Shelter 2

Might & Delight’s Shelter was a game that foraged off the beaten path. While other games focused on twitch-driven skill, building bases, or racing cars, Shelter took a much quieter approach, choosing to focus on the beauty and cruelty of nature by placing players in the furry little paws of a mother badger. It was up to you to look after four children, feeding and protecting them from predators across a short but beautifully-realized campaign. It was made for every skill level - the game had some rudimentary stealth elements, but gameplay was simple - but by the end I found myself wholly invested with the family I had built.

By comparison, Shelter 2 is an odd sort of beast. It abandons the linear nature of the original game entirely, opting instead for an open world experience. It also ditches the badger family as protagonists in favor a mother lynx. These changes are ambitious in theory and sound great on paper. Hunting is a more engaging mechanic than plucking carrots from the ground, after all, and with an entire world at their disposal, Might & Delight could have created some truly memorable sequences similar to the first game's flood and fire scenes, only this time in a living, breathing, and changing open world.

Unfortunately, due to a lack of resources or ambition, Shelter 2 delivers on none of its promise. It also abandons much of what made the first game special in its pursuit of an open world that doesn’t really add anything to the experience.

The first Shelter was short, but its length was an asset. There wasn't time to grow bored with its simple mechanics because they didn’t stick around for long. The wrinkles that Might & Delight did add with scripted events and intense predator stealth sequences made keeping your little badgers alive a point of pride. Shelter 2 begins with one such scripted event: you’re a pregnant lynx mother being hunted by wolves in the snow, and the game teaches movement controls while on the run. It’s a pretty fun moment, one that grabs you right off the bat.

After the escape from wolves, the world opens up a bit as the starry night sky stretches onward above you. It is clear from the outset that Shelter retains its crisp, distinctive look and its reverence for nature. Between the intense beginning moments, beautiful visuals, and soundtrack, Shelter 2 is rich with the promise of another touching adventure.

During the night, the mother lynx gives birth. In the morning, you can name your cubs as a means to develop a bond with them (and likely a nod to the first game's ability to name the badger cubs). At first, the cubs are too weak to leave the den. You’ll have to venture into the open world and hunt for food but don’t venture too far or too long or - as I discovered the hard way - you’ll return to an empty den. Instead, you’ll want to stick to the area nearest the den and hunt rabbits by sprinting after them. Sprinting over prey will automatically cause the lynx to chomp down on them, and can be returned to the den as food for your young.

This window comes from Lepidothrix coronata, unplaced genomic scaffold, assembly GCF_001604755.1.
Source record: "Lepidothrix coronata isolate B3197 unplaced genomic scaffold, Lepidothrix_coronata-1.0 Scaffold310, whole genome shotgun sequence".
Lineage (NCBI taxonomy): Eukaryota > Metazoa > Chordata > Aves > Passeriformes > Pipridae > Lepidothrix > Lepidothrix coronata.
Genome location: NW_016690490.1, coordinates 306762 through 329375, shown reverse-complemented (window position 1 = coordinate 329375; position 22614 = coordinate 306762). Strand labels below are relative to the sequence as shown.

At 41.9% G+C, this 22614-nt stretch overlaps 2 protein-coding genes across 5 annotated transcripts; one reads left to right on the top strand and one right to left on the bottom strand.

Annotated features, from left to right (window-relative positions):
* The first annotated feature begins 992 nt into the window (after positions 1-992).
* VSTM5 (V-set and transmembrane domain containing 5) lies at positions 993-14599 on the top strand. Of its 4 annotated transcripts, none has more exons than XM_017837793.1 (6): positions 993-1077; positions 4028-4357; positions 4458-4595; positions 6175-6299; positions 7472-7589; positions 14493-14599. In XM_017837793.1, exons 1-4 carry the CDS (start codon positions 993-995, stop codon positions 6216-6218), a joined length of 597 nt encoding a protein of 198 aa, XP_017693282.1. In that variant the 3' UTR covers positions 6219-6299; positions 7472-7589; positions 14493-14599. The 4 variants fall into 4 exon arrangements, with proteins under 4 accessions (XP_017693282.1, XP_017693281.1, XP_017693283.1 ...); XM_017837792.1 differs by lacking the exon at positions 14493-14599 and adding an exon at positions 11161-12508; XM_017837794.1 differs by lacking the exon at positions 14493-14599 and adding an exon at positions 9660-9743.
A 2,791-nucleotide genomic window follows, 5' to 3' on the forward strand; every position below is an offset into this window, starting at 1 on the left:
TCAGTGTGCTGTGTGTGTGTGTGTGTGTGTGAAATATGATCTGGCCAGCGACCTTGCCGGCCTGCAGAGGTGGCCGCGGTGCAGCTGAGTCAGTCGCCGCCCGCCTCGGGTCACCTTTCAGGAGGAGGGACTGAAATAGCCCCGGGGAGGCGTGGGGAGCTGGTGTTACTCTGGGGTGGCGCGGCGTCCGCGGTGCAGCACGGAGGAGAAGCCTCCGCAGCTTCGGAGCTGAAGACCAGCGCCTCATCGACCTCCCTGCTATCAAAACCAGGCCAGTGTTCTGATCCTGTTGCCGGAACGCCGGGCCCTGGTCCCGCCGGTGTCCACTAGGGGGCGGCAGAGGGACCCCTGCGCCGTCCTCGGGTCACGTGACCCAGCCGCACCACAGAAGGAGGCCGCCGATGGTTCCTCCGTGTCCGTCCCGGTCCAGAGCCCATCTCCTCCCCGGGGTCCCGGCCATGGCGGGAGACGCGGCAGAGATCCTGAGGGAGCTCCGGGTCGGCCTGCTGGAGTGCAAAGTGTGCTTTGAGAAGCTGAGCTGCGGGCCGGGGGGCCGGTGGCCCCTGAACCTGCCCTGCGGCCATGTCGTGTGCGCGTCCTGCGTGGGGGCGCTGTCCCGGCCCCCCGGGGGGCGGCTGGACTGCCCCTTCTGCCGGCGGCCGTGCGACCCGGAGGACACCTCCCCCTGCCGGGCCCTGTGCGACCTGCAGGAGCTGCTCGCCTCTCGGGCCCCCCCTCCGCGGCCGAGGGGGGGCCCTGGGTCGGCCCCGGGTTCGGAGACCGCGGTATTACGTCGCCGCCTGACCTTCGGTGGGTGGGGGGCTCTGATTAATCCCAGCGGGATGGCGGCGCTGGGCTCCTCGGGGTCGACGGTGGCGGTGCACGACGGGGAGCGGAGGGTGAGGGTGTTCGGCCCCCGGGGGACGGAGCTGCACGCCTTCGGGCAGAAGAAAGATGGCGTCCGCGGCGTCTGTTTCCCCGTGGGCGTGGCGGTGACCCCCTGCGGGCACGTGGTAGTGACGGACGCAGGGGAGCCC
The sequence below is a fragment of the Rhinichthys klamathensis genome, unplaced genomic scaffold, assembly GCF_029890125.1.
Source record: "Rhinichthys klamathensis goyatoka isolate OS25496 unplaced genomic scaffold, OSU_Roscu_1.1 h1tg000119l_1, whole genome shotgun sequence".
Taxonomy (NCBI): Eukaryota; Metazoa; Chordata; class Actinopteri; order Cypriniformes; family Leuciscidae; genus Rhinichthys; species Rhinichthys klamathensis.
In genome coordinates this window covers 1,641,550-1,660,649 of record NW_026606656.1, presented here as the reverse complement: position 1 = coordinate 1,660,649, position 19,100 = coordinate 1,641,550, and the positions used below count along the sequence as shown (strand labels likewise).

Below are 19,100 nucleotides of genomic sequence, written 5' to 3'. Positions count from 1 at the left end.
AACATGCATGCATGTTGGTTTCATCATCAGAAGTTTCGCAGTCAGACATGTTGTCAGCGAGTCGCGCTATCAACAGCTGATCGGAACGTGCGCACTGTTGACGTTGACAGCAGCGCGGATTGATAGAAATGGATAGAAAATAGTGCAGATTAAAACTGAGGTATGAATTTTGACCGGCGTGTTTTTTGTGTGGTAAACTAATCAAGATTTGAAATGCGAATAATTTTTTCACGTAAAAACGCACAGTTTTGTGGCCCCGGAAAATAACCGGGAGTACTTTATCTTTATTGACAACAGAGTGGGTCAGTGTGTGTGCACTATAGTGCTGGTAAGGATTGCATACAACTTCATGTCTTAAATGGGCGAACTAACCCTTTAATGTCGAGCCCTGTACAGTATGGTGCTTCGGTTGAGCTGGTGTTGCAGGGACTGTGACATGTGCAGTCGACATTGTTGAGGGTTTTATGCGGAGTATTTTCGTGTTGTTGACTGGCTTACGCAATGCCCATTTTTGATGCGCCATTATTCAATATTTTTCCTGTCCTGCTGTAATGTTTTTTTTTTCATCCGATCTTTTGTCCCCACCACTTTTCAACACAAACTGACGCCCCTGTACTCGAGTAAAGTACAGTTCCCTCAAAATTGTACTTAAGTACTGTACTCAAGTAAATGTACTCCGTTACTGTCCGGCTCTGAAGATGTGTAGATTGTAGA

Feed the cubs three times and they'll be strong enough to hunt with their mother. Farther from your den, you’ll find deer and other animals, as well as a variety of collectibles hidden in the environments. Loading screens separate different parts of the world, so the game doesn't offer a seamless open world, but you can still travel anywhere you want so long as you keep your cubs alive.

And that’s about it. I kept waiting for the game to open up further or reveal some sort of new mechanic, but it never did. While the first Shelter was constantly throwing wrinkles into the mix - you’re dodging flood waters, sneaking past a hungry hawk, now you’re hiding your young from predators in the darkness - Shelter 2 is nothing more than sprinting after animals until you get sick of it and turn the game off.

It’s the most ridiculously half-baked concept, and for fifteen bucks it’s a proper rip-off. The emotional bond you’ll form with your cubs is weakened by the lack of stressful scenarios to push through, and you’ll come to look at your cubs as a liability, an annoyance, instead of as a family that needs providing for. You’ll have to keep chasing down prey if you want them to grow big and strong, but it’s an annoying mechanic due to the frequency with which the game demands you do it. And it’s also the game’s only mechanic, meaning it’ll wear thin after about fifteen minutes.

Shelter was my sleeper hit of 2013, a touching reminder of the beauty and savagery of nature delivered via a singular visual presentation. Shelter 2 lacks both the wit and the emotional beauty of its predecessor, opting for an empty and lifeless open world over the enthralling scripted scenarios that brought so much life to those little badger cubs. The game’s utter lack of compelling mechanics and scenarios, combined with a dreadfully dull world, make it a laughable proposition at fifteen dollars, and the most disappointing sequel I may have ever played.